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This paper derives the distribution of the deviation distance to visit an alternative fuel station. Distance is measured as the Euclidean distance on a continuous plane. The distribution explicitly considers the vehicle range and whether the round trip between origin and destination can be made. Three cases are examined: fuel is available at both origin and destination, fuel is available at either origin or destination, and fuel is available at neither origin nor destination. The analytical expressions for the distribution demonstrate how the vehicle range, the shortest distance, and the refueling availability at origin and destination affect the deviation distance. The distribution will thus be useful to estimate the number of vehicles refueled at a station.

Alternative fuel vehicles powered by electricity, hydrogen, and biofuels have been promoted because of environmental, geopolitical, and financial concerns. The transition from gasoline engine vehicles to alternative fuel vehicles, however, would be difficult. Major barriers to the transition are the scarcity of refueling stations and the limited range of vehicles.

A sufficient number of alternative fuel stations has been calculated. Melaina [

An efficient location of alternative fuel stations has also been studied. Kuby and Lim [

Refueling stations are typical flow demand facilities in that demand for service can be expressed as flow rather than point. In fact, drivers usually refuel their vehicles on pre-planned paths from origin to destination. Other examples of flow demand facilities include convenience stores, automated teller machines, and nursery schools. Flow demand was first introduced into facility location models by Hodgson [

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In this paper, we derive the distribution of the deviation distance to visit an alternative fuel station. The distribution that shows how the deviation distance is distributed will supply building blocks for location models of refueling stations. For example, the distribution can be used to estimate the number of vehicles refueled at a station, because refueling demand generally decreases with the deviation distance. Given the location of stations and the set of origin-destination pairs, the distribution of the deviation distance can be numerically calculated. The result, however, depends on the specific data and cannot be applied to other situations. For examining fundamental characteristics of the deviation distance, analytical expressions are necessary. Analytical expressions are also useful to interpret and comprehend numerical results.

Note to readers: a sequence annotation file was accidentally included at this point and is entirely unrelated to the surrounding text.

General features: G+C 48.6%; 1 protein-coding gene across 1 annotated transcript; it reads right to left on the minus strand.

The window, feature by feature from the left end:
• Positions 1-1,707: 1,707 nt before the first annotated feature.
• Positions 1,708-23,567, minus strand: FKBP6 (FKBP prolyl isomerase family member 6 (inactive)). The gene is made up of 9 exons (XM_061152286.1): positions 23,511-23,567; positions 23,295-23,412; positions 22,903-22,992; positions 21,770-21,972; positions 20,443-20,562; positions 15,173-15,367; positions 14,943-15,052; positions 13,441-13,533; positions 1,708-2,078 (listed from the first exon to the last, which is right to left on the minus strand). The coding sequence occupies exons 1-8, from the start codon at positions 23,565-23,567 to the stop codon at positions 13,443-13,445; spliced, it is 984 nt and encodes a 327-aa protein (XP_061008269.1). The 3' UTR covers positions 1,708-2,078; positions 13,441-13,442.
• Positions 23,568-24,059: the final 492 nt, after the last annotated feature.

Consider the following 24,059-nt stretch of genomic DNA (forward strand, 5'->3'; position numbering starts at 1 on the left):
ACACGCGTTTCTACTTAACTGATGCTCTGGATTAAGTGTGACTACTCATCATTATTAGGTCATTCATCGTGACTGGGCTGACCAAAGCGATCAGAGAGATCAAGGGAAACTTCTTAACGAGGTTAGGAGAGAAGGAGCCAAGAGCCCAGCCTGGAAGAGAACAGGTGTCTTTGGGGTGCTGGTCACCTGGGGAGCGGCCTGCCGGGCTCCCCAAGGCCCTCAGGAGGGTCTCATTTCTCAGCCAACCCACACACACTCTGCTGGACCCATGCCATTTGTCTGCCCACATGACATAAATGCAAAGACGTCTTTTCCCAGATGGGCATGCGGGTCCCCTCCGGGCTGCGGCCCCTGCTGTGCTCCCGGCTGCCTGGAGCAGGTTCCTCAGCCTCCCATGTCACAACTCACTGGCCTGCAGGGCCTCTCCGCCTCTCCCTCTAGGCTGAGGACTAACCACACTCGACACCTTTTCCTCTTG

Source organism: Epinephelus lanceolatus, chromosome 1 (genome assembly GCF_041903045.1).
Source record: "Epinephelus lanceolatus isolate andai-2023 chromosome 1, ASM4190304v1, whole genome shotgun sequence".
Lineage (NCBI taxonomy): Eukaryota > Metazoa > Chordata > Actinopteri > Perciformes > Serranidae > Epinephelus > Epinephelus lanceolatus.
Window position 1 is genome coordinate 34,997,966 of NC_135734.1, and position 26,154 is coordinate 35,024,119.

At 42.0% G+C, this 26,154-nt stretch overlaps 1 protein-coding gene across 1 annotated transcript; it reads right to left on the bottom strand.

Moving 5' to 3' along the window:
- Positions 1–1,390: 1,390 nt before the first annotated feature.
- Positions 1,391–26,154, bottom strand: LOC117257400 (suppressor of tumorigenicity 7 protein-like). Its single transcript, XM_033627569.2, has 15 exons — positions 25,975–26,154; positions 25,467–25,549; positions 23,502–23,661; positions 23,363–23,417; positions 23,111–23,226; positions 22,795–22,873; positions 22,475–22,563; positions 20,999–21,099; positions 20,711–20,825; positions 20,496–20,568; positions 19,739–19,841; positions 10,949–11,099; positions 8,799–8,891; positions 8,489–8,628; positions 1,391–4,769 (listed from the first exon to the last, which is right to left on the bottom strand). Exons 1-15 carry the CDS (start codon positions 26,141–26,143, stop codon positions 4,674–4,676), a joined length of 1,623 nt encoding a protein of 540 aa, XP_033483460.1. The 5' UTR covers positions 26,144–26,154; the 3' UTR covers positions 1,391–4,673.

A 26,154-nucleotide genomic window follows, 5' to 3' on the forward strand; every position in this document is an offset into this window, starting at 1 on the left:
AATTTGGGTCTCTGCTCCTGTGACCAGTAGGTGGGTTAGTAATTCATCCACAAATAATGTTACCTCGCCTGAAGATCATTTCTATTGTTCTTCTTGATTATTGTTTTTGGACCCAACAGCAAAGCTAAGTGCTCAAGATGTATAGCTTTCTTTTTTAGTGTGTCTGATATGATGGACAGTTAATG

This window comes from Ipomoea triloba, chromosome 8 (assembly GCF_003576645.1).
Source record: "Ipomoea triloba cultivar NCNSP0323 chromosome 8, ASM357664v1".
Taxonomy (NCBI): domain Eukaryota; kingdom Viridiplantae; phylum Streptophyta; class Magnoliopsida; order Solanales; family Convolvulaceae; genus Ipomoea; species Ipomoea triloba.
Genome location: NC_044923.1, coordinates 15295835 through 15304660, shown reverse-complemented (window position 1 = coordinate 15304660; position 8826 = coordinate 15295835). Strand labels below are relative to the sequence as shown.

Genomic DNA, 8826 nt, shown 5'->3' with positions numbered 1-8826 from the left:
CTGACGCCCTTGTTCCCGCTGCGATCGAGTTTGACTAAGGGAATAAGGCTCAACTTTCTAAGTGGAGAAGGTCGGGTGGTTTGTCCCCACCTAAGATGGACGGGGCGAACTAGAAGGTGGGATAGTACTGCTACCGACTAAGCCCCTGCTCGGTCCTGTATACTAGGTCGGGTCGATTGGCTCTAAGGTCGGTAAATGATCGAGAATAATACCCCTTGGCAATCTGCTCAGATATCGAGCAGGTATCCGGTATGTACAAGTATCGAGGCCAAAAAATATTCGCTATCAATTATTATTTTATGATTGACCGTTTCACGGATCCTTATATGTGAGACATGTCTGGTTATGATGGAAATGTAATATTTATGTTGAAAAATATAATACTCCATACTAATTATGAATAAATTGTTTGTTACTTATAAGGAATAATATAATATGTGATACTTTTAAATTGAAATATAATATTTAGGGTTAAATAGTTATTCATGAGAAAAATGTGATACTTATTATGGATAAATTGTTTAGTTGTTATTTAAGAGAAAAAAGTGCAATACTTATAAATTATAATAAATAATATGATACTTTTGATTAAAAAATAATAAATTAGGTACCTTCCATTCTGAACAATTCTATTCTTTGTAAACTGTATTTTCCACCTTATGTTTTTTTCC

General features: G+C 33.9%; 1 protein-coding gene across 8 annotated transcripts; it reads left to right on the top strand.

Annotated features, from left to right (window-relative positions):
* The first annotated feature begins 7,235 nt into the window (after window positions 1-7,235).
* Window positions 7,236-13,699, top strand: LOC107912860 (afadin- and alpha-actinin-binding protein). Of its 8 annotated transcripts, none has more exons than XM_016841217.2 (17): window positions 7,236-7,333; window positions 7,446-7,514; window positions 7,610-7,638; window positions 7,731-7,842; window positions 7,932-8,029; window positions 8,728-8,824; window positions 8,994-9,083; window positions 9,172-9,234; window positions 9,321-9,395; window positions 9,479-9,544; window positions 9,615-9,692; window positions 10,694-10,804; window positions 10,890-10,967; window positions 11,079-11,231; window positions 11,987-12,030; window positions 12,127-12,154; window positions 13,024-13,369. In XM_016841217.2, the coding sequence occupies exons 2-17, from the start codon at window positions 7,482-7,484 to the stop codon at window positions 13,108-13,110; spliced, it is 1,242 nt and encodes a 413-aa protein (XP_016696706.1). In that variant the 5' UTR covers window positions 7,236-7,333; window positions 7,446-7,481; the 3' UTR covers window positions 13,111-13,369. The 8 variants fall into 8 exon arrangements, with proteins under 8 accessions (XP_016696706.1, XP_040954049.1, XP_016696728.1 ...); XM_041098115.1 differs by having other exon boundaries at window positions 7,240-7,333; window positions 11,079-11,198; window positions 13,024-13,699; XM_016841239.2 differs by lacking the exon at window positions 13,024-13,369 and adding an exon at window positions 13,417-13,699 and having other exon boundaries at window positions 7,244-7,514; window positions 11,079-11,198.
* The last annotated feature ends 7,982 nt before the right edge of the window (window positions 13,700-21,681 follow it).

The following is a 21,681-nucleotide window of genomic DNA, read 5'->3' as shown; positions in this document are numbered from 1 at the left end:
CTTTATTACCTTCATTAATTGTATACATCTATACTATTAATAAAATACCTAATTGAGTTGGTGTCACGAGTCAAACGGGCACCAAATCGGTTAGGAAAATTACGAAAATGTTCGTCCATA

Although Miyagawa [

The remainder of this paper is organized as follows. The next section defines the deviation distance and the distribution of the deviation distance. The following sections derive the distribution of the deviation distance for three cases: fuel is available at both origin and destination, fuel is available at either origin or destination, and fuel is available at neither origin nor destination. The final section presents concluding remarks.

Consider trips using alternative fuel vehicles of range r. Distance is measured as the Euclidean distance on a continuous plane. Origins and destinations are assumed to be uniformly and independently distributed over the study region. This assumption facilitates the analytical treatment of the distribution of the deviation distance. In fact, the uniformity assumption has frequently been used in continuous transportation models [24-26]. In addition, the uniform demand serves as a basis for further analyses with non-uniform demand. For example, more generalized travel demand can be incorporated by using spatial interaction models [

Drivers are assumed to deviate from their shortest paths to refuel their vehicles. Let t and U be the shortest distance between origin and destination and the deviation distance to visit a station, respectively. The deviation distance is defined as the sum of the distances from origin O to the station and from the station to destination D. Let be the volume of flow such that. We call the distribution of the deviation distance. The region that a driver can cover within the deviation distance forms an ellipse, the foci of which are at O and D, as shown in